Inflation falls to three-year low as energy prices fall

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UK inflation succumb to at its lowest pace in almost three years last month as the vitality cap kept a lid on the price of electricity, gas and other fuels, according to official statistics.

The Establishment for National Statistics (ONS) said consumer prices rose 1.5% in October, against 1.7% in September.

Get-up-and-go regulator Ofgem lowered price caps last month.

The slower estimate of price rises could boost household spending power as wages are start faster than inflation.

ONS data released on Tuesday showed that customarily earnings, excluding bonuses, increased by 3.6% in the three months to September.

The October inflation integer was lower than the 1.6% forecast by economists, although the Bank of England has whispered inflation could slip to 1.25% early next year – very much below its 2% target.

A spokesperson for the ONS said: “A fall in utility tolls due to a lowering of the energy price cap helped ease inflation in October. In spite of that, this was partially offset by rising clothing prices.”

Prices of vestments and footwear rose by 1% on the previous month, the ONS said, with the most meaningful price moves being in ladies’ formal trousers and branded trainers.

Enquiry:

Andrew Walker, BBC World Service economics correspondent

The Bank’s principles makers expect the decline in inflation to continue in the first half of next year, due partly to the bump of the energy price cap and a likely reduction in water bills.

But they have in mind those factors will fade and inflation will move treacherously towards the target in the latter part of 2020. So the October data doesn’t barest much change the argument about the next move in interest clips.

Two big uncertainties are perhaps more likely to move the dial: Brexit and the slowdown in the broad economy.

Indeed the Bank has already signalled as much. Persistent Brexit-related uncertainty and auxiliary weakness in global growth could mean it “might need to strengthen the expected recovery in UK GDP growth and inflation” – in other words cut interest classifications.

If those risks don’t materialise a rise would be more likely. But no removal is imminent.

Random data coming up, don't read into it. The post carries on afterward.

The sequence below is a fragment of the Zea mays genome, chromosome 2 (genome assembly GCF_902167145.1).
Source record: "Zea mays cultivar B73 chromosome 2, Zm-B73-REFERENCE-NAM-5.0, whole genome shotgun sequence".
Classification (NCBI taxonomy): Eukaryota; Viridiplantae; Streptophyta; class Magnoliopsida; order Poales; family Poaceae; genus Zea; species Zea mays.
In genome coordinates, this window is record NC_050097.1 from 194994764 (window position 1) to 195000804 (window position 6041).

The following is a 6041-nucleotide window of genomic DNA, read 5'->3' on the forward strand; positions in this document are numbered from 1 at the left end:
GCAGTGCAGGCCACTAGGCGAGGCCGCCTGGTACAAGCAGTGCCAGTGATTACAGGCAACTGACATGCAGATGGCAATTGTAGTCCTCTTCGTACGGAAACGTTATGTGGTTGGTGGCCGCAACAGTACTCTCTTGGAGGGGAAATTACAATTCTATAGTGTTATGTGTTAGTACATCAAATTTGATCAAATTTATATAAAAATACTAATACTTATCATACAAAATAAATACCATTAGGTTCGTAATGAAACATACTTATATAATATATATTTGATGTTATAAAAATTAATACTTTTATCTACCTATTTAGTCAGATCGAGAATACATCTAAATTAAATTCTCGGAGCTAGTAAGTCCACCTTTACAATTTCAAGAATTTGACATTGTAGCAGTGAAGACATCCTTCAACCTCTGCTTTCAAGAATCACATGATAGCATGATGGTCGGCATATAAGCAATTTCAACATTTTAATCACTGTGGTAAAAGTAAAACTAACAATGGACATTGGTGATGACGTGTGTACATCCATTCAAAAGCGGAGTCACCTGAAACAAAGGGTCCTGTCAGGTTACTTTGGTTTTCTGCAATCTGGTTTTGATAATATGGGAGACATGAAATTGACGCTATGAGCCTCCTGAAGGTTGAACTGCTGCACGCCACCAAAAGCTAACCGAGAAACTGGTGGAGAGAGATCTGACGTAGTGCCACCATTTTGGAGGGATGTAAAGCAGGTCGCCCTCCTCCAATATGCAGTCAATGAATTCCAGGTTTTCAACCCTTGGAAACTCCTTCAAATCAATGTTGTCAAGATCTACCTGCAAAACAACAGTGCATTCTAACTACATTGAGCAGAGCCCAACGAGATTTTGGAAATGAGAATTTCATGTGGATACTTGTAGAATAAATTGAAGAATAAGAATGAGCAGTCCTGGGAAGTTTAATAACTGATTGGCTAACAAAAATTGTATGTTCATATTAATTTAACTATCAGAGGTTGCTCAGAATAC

Gas and electricity prices fell by 8.7% and 2.2% respectively in October from September.

Ofgem told that around 15 million households on default deals or pre-payment meters order see lower bills this winter as a result of its latest cap on prices which imitated effect from October.

The cap means that households should typically pay £75 insufficient a year.

Howard Archer, chief economic advisor to the EY Item Alliance, said the inflation figures were “decent news for consumer obtaining power”.

The 3.6% rise in wages in the three months to September make an analogy withs with an inflation rate of 1.8% over the period.

Jing Teow, economist at PwC, declared: “The continued trend of falling inflation since late 2017, coupled with the unfaltering rise in wages since 2018, has boosted household spending power, which has supported UK budgetary growth over the past two years.”

But she said there were donates that pay growth was “cooling off” since peaking in June this year, which puissance also put less pressure on firms to raise prices.

The inflation bawl out has implications for interest rates. Ruth Gregory, senior UK economist at Head Economics, said the falls in energy prices meant that the taste in inflation was not “a reflection of a weakening in underlying inflationary pressures”.

She expects a moreover fall in utility prices in April next year.

“Overall, the participates do little to change our view that inflation will spend myriad time below 2% than above it in 2020 and that if Brexit is hold up further, interest rates will be cut in May 2020,” she said.

Emma-Lou Montgomery, associate top banana for personal investing at Fidelity International, also said there could be pressing to cut in rates – currently at 0.75% – early in 2020.

But Samuel Tombs, chief UK economist at Pantheon Macroeconomics, believed the inflation measure should rise back to 2% in the second half of 2020 so he doubted that evaluates would be cut soon.

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